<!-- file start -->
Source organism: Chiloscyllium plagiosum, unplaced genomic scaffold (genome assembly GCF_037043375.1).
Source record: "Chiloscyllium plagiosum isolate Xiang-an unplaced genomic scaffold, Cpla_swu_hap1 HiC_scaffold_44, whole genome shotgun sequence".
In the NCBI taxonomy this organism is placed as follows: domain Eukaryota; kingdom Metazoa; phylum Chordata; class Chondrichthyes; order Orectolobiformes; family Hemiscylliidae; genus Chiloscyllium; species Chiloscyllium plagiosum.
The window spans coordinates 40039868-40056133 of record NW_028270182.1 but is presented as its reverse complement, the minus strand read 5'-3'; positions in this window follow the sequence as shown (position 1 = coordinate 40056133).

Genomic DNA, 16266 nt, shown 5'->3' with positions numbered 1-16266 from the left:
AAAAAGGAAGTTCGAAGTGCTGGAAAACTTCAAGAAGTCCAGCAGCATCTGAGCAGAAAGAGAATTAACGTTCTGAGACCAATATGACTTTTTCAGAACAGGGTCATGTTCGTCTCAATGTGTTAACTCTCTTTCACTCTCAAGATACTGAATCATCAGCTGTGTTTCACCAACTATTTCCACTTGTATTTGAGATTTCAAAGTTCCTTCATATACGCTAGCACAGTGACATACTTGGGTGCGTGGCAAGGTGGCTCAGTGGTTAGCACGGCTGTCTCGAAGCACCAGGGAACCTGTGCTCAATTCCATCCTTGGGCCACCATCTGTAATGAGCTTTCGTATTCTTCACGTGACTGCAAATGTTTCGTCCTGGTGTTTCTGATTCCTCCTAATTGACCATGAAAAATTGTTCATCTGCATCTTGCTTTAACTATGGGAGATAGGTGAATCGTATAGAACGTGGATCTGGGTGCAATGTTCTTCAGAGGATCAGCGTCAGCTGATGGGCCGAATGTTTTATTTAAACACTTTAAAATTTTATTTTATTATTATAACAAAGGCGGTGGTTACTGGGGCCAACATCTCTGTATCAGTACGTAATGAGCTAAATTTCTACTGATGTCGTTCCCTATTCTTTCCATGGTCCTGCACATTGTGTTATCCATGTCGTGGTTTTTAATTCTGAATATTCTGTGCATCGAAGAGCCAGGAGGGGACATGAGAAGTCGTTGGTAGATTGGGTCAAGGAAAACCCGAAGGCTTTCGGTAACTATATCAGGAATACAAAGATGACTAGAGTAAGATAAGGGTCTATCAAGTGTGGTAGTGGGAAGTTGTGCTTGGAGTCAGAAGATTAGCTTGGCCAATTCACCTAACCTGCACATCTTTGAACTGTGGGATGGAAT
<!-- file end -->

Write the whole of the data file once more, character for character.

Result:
Source organism: Chiloscyllium plagiosum, unplaced genomic scaffold (genome assembly GCF_037043375.1).
Source record: "Chiloscyllium plagiosum isolate Xiang-an unplaced genomic scaffold, Cpla_swu_hap1 HiC_scaffold_44, whole genome shotgun sequence".
In the NCBI taxonomy this organism is placed as follows: domain Eukaryota; kingdom Metazoa; phylum Chordata; class Chondrichthyes; order Orectolobiformes; family Hemiscylliidae; genus Chiloscyllium; species Chiloscyllium plagiosum.
The window spans coordinates 40039868-40056133 of record NW_028270182.1 but is presented as its reverse complement, the minus strand read 5'-3'; positions in this window follow the sequence as shown (position 1 = coordinate 40056133).

Genomic DNA, 16266 nt, shown 5'->3' with positions numbered 1-16266 from the left:
AAAAAGGAAGTTCGAAGTGCTGGAAAACTTCAAGAAGTCCAGCAGCATCTGAGCAGAAAGAGAATTAACGTTCTGAGACCAATATGACTTTTTCAGAACAGGGTCATGTTCGTCTCAATGTGTTAACTCTCTTTCACTCTCAAGATACTGAATCATCAGCTGTGTTTCACCAACTATTTCCACTTGTATTTGAGATTTCAAAGTTCCTTCATATACGCTAGCACAGTGACATACTTGGGTGCGTGGCAAGGTGGCTCAGTGGTTAGCACGGCTGTCTCGAAGCACCAGGGAACCTGTGCTCAATTCCATCCTTGGGCCACCATCTGTAATGAGCTTTCGTATTCTTCACGTGACTGCAAATGTTTCGTCCTGGTGTTTCTGATTCCTCCTAATTGACCATGAAAAATTGTTCATCTGCATCTTGCTTTAACTATGGGAGATAGGTGAATCGTATAGAACGTGGATCTGGGTGCAATGTTCTTCAGAGGATCAGCGTCAGCTGATGGGCCGAATGTTTTATTTAAACACTTTAAAATTTTATTTTATTATTATAACAAAGGCGGTGGTTACTGGGGCCAACATCTCTGTATCAGTACGTAATGAGCTAAATTTCTACTGATGTCGTTCCCTATTCTTTCCATGGTCCTGCACATTGTGTTATCCATGTCGTGGTTTTTAATTCTGAATATTCTGTGCATCGAAGAGCCAGGAGGGGACATGAGAAGTCGTTGGTAGATTGGGTCAAGGAAAACCCGAAGGCTTTCGGTAACTATATCAGGAATACAAAGATGACTAGAGTAAGATAAGGGTCTATCAAGTGTGGTAGTGGGAAGTTGTGCTTGGAGTCAGAAGATTAGCTTGGCCAATTCACCTAACCTGCACATCTTTGAACTGTGGGATGGAAT